From our early moments of recognizable individual human life at Carnegie Stages 10 through 23 there is an inborn direction of development.
Carnegie Stages of Human fetal development 10-23
For mind-expanding detail go the source of these images at embryology.med.unsw.edu.au
What is the meaning of life? We can see when scanning in retrospect back from stage 23 to 10 in these pictures of the Carnegie Stages of human development, a strong trend was being formed toward becoming a human being. However, if we were to look only at Stage 10 it would be difficult to see a difference between us and other animals, even chickens, and to form any idea of what that tiny fetus would become. The question “What is the meaning of life, or even its developmental direction?” becomes incomprehensible. We must let it follow the directions of its DNA coding.
Here is a comparison of the rate of growth for several species.
From this chart, we can see that it takes a human embryo 58 days to reach the embryo Carnegie Stage that a chicken reached in 10 days. The general point illustrated by that observation is that the meaning of life is different for different creatures.
When we speak of the meaning of life for human beings, we begin with a fertilized egg, then a blastocyst, an embryo, a fetus, and then beyond the Carnegie Stages seen above through birth, infancy, early childhood, middle childhood, adolescence, early adulthood, middle adulthood and old age. Each of these is an illustration of a living organism going through a normal biological life cycle and on to death.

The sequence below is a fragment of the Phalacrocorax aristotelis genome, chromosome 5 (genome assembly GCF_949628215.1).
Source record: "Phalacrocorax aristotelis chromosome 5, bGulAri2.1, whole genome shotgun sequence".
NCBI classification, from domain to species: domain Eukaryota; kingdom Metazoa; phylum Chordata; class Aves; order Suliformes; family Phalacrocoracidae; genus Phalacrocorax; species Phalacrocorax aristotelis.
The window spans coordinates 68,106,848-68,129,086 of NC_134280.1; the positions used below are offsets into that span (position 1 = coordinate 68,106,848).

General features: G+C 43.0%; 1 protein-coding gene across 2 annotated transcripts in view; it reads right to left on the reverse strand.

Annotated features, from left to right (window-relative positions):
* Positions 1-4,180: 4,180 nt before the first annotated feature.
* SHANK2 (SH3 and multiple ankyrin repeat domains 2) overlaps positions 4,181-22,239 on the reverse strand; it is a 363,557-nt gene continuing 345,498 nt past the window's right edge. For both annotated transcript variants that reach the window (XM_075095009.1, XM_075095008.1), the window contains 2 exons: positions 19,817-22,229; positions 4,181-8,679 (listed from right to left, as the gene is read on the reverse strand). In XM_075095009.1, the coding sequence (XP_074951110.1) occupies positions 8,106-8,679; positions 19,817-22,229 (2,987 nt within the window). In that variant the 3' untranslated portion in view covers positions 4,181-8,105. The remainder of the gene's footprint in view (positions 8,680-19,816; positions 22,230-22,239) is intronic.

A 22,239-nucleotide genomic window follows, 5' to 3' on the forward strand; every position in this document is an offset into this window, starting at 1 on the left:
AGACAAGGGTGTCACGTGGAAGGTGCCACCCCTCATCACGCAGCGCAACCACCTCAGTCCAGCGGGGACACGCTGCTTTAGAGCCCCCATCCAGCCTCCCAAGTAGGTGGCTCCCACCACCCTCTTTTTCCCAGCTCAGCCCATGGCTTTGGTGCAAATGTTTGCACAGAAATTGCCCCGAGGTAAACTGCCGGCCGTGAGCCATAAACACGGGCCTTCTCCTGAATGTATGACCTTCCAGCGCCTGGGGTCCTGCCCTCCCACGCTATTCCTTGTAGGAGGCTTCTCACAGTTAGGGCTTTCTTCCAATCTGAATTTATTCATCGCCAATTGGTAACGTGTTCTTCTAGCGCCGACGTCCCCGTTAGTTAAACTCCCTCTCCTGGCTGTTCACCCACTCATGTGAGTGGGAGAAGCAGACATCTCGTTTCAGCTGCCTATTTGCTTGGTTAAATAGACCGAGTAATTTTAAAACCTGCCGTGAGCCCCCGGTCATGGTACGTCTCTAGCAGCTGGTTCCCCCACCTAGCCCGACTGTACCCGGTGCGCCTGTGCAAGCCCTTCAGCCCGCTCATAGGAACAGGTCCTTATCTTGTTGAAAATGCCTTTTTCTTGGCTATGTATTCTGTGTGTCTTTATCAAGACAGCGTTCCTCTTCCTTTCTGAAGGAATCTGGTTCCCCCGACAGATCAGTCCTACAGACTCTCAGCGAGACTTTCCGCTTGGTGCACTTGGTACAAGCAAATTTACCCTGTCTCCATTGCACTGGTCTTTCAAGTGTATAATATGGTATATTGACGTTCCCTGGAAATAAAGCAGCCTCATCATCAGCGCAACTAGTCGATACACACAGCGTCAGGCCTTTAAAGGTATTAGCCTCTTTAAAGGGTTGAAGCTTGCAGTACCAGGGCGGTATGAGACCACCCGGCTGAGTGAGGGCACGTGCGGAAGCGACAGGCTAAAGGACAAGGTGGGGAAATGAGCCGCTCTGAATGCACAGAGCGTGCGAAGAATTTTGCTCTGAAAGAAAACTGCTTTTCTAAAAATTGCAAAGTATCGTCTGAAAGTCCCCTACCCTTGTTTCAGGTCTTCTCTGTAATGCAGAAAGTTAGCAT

But these do not begin to approach what we are asking when we say, “What is the meaning of life? Of my life?” We might ask if the meaning in life has gone up over the last hundred years as our life expectancy at age 10 in 1850 was to age 45 and now it’s over 70? It probably didn’t go up because of a better emotional world view but because of the discovery and suppression of the causes of disease. And yet here in the U.S., there is a consecutive three-year decline of life expectancy because of suicides known as “deaths of despair”, mostly because of self-medicating drugs. Go to World of Data Life Expectancy for an abundance of these kinds of statistics.
I think suicide is the extreme example of lost hope for a meaningful life by a person, and what I have been writing about are ways of restoring a meaningful hope back into people’s lives. There are billions of people alive today and every one of them has different goals for their lives, so it is an abstract and generalized answer. It is those goals that give those living people’s lives meaning and the hope of moving toward those goals is what gives them the courage to face the sufferings that are expected to occur.
Hope promotes life. I have searched for the kinds of hope that are universally available to every person and I have been evolving some concepts that are easily learned and applied. Once they are applied by a person everyone they encounter will become new sources of hope and of a meaningful life for them.
The universal source of hope is kind actions toward another being. These kinds of actions as they are done create habits of kindness towards one’s own being, and if you apply them you will soon find that you are living with a very kind and helpful person… You! Here is the 5th idea to be explored and tested.
We find unbounded hope by being infinitely kind, and by:
5. —helping everyone to find meaning in their lives by helping them find a personal path to unbounded hope and infinite kindness.
Idea 5 expands on the other concepts by moving beyond your own kind acts and showing the paths toward kindness to other people. You can do kind acts for the unknown people who will follow your path without those others even being aware of your actions. These are your voluntary acts, and they are always obviously in your control and thus are not setting you up to be taken advantage of. But doing visible acts is even better.
When you do something out of your own personal kindness, it remains yours forever.